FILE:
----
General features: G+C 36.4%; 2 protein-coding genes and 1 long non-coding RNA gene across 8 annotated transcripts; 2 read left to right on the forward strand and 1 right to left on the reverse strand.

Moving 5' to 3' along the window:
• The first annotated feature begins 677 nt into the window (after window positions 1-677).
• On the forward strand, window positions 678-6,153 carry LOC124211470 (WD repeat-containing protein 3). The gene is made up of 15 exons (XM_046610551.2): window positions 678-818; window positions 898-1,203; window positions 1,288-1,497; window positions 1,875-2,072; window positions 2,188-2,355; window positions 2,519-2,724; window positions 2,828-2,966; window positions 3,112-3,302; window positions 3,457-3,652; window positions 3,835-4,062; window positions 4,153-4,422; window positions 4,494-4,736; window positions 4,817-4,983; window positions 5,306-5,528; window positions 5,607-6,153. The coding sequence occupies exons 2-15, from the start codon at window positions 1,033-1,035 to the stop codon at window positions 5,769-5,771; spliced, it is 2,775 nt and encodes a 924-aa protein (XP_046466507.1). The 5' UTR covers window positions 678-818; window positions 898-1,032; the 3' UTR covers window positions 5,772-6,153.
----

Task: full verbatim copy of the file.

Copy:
General features: G+C 36.4%; 2 protein-coding genes and 1 long non-coding RNA gene across 8 annotated transcripts; 2 read left to right on the forward strand and 1 right to left on the reverse strand.

Moving 5' to 3' along the window:
• The first annotated feature begins 677 nt into the window (after window positions 1-677).
• On the forward strand, window positions 678-6,153 carry LOC124211470 (WD repeat-containing protein 3). The gene is made up of 15 exons (XM_046610551.2): window positions 678-818; window positions 898-1,203; window positions 1,288-1,497; window positions 1,875-2,072; window positions 2,188-2,355; window positions 2,519-2,724; window positions 2,828-2,966; window positions 3,112-3,302; window positions 3,457-3,652; window positions 3,835-4,062; window positions 4,153-4,422; window positions 4,494-4,736; window positions 4,817-4,983; window positions 5,306-5,528; window positions 5,607-6,153. The coding sequence occupies exons 2-15, from the start codon at window positions 1,033-1,035 to the stop codon at window positions 5,769-5,771; spliced, it is 2,775 nt and encodes a 924-aa protein (XP_046466507.1). The 5' UTR covers window positions 678-818; window positions 898-1,032; the 3' UTR covers window positions 5,772-6,153.